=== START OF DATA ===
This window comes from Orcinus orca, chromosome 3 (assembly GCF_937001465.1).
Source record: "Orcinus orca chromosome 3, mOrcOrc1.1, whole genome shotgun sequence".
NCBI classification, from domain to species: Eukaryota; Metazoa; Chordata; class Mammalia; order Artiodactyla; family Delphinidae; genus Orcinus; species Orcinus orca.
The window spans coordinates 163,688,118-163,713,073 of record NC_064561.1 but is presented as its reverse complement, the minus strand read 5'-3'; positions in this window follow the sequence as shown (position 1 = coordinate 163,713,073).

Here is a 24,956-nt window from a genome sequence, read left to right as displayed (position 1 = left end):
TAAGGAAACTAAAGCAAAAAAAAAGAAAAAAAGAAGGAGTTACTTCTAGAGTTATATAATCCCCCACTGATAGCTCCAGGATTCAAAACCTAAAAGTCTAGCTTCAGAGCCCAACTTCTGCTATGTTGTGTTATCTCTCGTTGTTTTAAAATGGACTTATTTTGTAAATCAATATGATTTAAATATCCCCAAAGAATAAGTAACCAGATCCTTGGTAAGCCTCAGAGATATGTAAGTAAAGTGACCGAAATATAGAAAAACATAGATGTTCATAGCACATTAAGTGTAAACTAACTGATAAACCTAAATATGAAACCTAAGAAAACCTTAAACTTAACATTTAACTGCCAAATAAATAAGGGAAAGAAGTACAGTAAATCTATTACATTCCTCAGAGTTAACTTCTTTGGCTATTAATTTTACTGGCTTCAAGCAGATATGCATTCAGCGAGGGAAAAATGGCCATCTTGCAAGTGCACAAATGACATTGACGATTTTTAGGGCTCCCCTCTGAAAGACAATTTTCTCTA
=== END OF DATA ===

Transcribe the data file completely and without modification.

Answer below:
This window comes from Orcinus orca, chromosome 3 (assembly GCF_937001465.1).
Source record: "Orcinus orca chromosome 3, mOrcOrc1.1, whole genome shotgun sequence".
NCBI classification, from domain to species: Eukaryota; Metazoa; Chordata; class Mammalia; order Artiodactyla; family Delphinidae; genus Orcinus; species Orcinus orca.
The window spans coordinates 163,688,118-163,713,073 of record NC_064561.1 but is presented as its reverse complement, the minus strand read 5'-3'; positions in this window follow the sequence as shown (position 1 = coordinate 163,713,073).

Here is a 24,956-nt window from a genome sequence, read left to right as displayed (position 1 = left end):
TAAGGAAACTAAAGCAAAAAAAAAGAAAAAAAGAAGGAGTTACTTCTAGAGTTATATAATCCCCCACTGATAGCTCCAGGATTCAAAACCTAAAAGTCTAGCTTCAGAGCCCAACTTCTGCTATGTTGTGTTATCTCTCGTTGTTTTAAAATGGACTTATTTTGTAAATCAATATGATTTAAATATCCCCAAAGAATAAGTAACCAGATCCTTGGTAAGCCTCAGAGATATGTAAGTAAAGTGACCGAAATATAGAAAAACATAGATGTTCATAGCACATTAAGTGTAAACTAACTGATAAACCTAAATATGAAACCTAAGAAAACCTTAAACTTAACATTTAACTGCCAAATAAATAAGGGAAAGAAGTACAGTAAATCTATTACATTCCTCAGAGTTAACTTCTTTGGCTATTAATTTTACTGGCTTCAAGCAGATATGCATTCAGCGAGGGAAAAATGGCCATCTTGCAAGTGCACAAATGACATTGACGATTTTTAGGGCTCCCCTCTGAAAGACAATTTTCTCTA